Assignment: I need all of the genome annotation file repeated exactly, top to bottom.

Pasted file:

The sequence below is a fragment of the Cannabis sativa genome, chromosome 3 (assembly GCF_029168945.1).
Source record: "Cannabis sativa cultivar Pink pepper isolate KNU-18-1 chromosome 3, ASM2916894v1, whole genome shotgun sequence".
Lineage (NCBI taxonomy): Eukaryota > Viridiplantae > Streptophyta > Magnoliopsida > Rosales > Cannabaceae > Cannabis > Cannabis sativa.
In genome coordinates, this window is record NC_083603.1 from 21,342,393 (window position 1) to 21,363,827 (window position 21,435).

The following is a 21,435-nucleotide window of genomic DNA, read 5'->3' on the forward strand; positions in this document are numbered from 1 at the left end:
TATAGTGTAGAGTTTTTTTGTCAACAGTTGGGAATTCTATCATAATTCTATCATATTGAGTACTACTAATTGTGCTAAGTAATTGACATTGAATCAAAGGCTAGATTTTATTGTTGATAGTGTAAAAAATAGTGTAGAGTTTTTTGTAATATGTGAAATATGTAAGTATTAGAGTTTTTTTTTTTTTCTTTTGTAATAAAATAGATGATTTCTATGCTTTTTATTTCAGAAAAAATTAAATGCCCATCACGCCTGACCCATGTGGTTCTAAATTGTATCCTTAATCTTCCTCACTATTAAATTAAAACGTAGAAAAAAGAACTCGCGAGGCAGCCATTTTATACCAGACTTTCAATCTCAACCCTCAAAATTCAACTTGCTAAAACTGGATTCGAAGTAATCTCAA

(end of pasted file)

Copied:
The sequence below is a fragment of the Cannabis sativa genome, chromosome 3 (assembly GCF_029168945.1).
Source record: "Cannabis sativa cultivar Pink pepper isolate KNU-18-1 chromosome 3, ASM2916894v1, whole genome shotgun sequence".
Lineage (NCBI taxonomy): Eukaryota > Viridiplantae > Streptophyta > Magnoliopsida > Rosales > Cannabaceae > Cannabis > Cannabis sativa.
In genome coordinates, this window is record NC_083603.1 from 21,342,393 (window position 1) to 21,363,827 (window position 21,435).

The following is a 21,435-nucleotide window of genomic DNA, read 5'->3' on the forward strand; positions in this document are numbered from 1 at the left end:
TATAGTGTAGAGTTTTTTTGTCAACAGTTGGGAATTCTATCATAATTCTATCATATTGAGTACTACTAATTGTGCTAAGTAATTGACATTGAATCAAAGGCTAGATTTTATTGTTGATAGTGTAAAAAATAGTGTAGAGTTTTTTGTAATATGTGAAATATGTAAGTATTAGAGTTTTTTTTTTTTTCTTTTGTAATAAAATAGATGATTTCTATGCTTTTTATTTCAGAAAAAATTAAATGCCCATCACGCCTGACCCATGTGGTTCTAAATTGTATCCTTAATCTTCCTCACTATTAAATTAAAACGTAGAAAAAAGAACTCGCGAGGCAGCCATTTTATACCAGACTTTCAATCTCAACCCTCAAAATTCAACTTGCTAAAACTGGATTCGAAGTAATCTCAA